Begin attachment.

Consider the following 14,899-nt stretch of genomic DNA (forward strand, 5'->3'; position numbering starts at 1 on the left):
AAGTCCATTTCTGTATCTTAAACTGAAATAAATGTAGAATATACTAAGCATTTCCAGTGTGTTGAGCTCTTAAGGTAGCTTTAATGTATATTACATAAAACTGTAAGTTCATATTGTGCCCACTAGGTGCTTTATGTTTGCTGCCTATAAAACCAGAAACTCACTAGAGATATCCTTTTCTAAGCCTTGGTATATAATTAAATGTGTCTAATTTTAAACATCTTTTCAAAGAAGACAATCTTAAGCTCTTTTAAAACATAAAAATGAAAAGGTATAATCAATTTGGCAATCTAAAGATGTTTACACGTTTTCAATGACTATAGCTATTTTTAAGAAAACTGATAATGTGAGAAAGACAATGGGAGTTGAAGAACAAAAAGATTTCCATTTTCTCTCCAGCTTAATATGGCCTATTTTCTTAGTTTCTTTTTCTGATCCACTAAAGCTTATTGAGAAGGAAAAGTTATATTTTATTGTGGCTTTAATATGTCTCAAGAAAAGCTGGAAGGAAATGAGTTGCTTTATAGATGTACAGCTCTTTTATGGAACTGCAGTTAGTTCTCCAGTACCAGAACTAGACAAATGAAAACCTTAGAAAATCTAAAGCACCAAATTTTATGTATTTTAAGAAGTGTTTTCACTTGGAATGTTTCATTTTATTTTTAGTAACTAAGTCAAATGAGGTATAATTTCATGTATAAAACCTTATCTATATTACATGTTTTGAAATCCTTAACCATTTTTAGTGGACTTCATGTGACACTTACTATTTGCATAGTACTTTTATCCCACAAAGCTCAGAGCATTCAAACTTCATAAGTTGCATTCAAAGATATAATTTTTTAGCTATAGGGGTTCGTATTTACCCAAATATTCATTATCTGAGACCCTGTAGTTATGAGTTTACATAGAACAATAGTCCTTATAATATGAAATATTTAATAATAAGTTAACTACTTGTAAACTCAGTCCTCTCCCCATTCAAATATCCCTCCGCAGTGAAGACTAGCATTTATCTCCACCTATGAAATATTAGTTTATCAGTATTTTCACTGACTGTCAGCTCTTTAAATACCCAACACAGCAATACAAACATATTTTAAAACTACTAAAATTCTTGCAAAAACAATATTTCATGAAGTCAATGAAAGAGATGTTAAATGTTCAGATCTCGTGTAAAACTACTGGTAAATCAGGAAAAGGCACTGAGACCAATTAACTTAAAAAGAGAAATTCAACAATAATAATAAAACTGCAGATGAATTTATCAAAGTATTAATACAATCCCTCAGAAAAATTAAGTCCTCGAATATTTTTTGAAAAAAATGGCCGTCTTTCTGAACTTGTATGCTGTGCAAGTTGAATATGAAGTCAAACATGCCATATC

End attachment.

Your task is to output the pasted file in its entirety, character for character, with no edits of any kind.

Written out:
Consider the following 14,899-nt stretch of genomic DNA (forward strand, 5'->3'; position numbering starts at 1 on the left):
AAGTCCATTTCTGTATCTTAAACTGAAATAAATGTAGAATATACTAAGCATTTCCAGTGTGTTGAGCTCTTAAGGTAGCTTTAATGTATATTACATAAAACTGTAAGTTCATATTGTGCCCACTAGGTGCTTTATGTTTGCTGCCTATAAAACCAGAAACTCACTAGAGATATCCTTTTCTAAGCCTTGGTATATAATTAAATGTGTCTAATTTTAAACATCTTTTCAAAGAAGACAATCTTAAGCTCTTTTAAAACATAAAAATGAAAAGGTATAATCAATTTGGCAATCTAAAGATGTTTACACGTTTTCAATGACTATAGCTATTTTTAAGAAAACTGATAATGTGAGAAAGACAATGGGAGTTGAAGAACAAAAAGATTTCCATTTTCTCTCCAGCTTAATATGGCCTATTTTCTTAGTTTCTTTTTCTGATCCACTAAAGCTTATTGAGAAGGAAAAGTTATATTTTATTGTGGCTTTAATATGTCTCAAGAAAAGCTGGAAGGAAATGAGTTGCTTTATAGATGTACAGCTCTTTTATGGAACTGCAGTTAGTTCTCCAGTACCAGAACTAGACAAATGAAAACCTTAGAAAATCTAAAGCACCAAATTTTATGTATTTTAAGAAGTGTTTTCACTTGGAATGTTTCATTTTATTTTTAGTAACTAAGTCAAATGAGGTATAATTTCATGTATAAAACCTTATCTATATTACATGTTTTGAAATCCTTAACCATTTTTAGTGGACTTCATGTGACACTTACTATTTGCATAGTACTTTTATCCCACAAAGCTCAGAGCATTCAAACTTCATAAGTTGCATTCAAAGATATAATTTTTTAGCTATAGGGGTTCGTATTTACCCAAATATTCATTATCTGAGACCCTGTAGTTATGAGTTTACATAGAACAATAGTCCTTATAATATGAAATATTTAATAATAAGTTAACTACTTGTAAACTCAGTCCTCTCCCCATTCAAATATCCCTCCGCAGTGAAGACTAGCATTTATCTCCACCTATGAAATATTAGTTTATCAGTATTTTCACTGACTGTCAGCTCTTTAAATACCCAACACAGCAATACAAACATATTTTAAAACTACTAAAATTCTTGCAAAAACAATATTTCATGAAGTCAATGAAAGAGATGTTAAATGTTCAGATCTCGTGTAAAACTACTGGTAAATCAGGAAAAGGCACTGAGACCAATTAACTTAAAAAGAGAAATTCAACAATAATAATAAAACTGCAGATGAATTTATCAAAGTATTAATACAATCCCTCAGAAAAATTAAGTCCTCGAATATTTTTTGAAAAAAATGGCCGTCTTTCTGAACTTGTATGCTGTGCAAGTTGAATATGAAGTCAAACATGCCATATC